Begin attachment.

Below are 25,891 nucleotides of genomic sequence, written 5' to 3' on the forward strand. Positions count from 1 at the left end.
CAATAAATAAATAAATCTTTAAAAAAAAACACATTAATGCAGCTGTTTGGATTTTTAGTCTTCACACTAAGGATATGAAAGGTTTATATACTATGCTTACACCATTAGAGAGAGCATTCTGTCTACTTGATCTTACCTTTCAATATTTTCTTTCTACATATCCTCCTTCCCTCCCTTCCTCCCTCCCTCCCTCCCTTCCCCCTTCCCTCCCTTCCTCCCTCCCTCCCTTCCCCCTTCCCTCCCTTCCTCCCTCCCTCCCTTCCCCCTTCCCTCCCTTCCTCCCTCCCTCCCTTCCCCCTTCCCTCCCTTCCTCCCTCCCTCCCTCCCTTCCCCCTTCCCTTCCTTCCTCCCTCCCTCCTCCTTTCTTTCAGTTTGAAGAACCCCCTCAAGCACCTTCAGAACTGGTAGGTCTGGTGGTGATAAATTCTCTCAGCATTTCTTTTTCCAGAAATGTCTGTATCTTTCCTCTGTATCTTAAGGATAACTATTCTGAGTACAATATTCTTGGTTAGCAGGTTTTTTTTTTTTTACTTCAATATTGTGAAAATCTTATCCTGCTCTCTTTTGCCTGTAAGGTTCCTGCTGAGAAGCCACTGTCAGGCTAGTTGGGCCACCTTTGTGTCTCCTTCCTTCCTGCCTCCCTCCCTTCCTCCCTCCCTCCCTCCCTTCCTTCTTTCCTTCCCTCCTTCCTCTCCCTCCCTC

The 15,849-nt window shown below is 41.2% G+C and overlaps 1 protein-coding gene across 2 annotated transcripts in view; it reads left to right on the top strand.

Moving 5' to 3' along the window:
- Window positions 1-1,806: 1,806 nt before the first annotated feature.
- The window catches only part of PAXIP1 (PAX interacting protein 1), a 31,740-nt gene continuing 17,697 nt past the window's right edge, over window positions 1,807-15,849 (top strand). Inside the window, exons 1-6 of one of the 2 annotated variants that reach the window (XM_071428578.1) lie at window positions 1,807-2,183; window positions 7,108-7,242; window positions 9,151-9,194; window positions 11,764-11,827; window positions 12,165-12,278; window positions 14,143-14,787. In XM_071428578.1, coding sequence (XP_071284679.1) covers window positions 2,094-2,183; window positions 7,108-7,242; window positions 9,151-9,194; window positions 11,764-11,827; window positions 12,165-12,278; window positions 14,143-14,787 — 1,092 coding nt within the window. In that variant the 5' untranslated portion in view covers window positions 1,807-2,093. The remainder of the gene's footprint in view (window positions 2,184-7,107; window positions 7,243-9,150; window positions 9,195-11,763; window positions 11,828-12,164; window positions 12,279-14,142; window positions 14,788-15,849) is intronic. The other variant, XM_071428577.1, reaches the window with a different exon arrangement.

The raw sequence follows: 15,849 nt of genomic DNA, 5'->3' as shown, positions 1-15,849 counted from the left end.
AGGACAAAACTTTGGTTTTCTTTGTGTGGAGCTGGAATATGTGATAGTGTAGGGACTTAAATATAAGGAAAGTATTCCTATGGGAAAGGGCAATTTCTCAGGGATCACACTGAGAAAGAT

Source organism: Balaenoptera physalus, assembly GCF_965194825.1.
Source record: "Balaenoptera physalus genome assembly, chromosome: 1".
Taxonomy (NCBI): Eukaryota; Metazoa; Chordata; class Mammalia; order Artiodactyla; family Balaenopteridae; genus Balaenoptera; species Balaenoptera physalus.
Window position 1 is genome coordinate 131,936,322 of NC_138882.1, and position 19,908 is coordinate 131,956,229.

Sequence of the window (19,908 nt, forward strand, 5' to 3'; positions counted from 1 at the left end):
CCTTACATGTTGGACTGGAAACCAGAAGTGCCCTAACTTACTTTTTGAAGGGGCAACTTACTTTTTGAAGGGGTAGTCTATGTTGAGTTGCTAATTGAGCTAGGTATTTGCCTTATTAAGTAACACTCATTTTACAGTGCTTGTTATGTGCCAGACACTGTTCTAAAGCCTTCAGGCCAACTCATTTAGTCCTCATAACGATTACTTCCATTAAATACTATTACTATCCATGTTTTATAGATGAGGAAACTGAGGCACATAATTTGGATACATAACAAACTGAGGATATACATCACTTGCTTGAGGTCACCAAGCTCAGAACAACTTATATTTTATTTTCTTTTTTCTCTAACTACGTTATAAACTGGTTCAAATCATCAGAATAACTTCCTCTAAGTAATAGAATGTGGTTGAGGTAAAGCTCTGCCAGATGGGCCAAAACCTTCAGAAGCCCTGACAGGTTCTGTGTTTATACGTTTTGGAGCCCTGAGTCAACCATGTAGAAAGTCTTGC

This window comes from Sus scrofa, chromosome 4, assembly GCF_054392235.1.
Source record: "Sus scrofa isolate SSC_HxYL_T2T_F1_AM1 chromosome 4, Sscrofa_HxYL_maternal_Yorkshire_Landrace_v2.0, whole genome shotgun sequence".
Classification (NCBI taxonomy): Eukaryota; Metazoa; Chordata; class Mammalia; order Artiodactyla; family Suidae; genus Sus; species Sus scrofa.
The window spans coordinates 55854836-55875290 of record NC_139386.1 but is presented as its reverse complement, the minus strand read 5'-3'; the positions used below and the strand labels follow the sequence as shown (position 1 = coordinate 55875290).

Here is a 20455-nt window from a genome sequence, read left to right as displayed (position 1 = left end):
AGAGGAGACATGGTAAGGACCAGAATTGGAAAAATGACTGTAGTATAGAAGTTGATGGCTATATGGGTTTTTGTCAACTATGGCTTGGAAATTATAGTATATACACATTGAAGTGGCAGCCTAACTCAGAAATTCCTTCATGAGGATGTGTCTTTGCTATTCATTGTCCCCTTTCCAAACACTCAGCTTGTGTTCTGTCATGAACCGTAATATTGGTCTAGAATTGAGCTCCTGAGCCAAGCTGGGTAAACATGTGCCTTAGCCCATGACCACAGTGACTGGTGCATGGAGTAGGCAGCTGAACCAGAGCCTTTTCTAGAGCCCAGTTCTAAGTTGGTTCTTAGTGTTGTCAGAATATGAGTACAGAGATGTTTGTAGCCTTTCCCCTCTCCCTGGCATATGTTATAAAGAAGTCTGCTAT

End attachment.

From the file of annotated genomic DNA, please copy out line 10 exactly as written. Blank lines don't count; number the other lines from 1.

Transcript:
Source record: "Balaenoptera physalus genome assembly, chromosome: 1".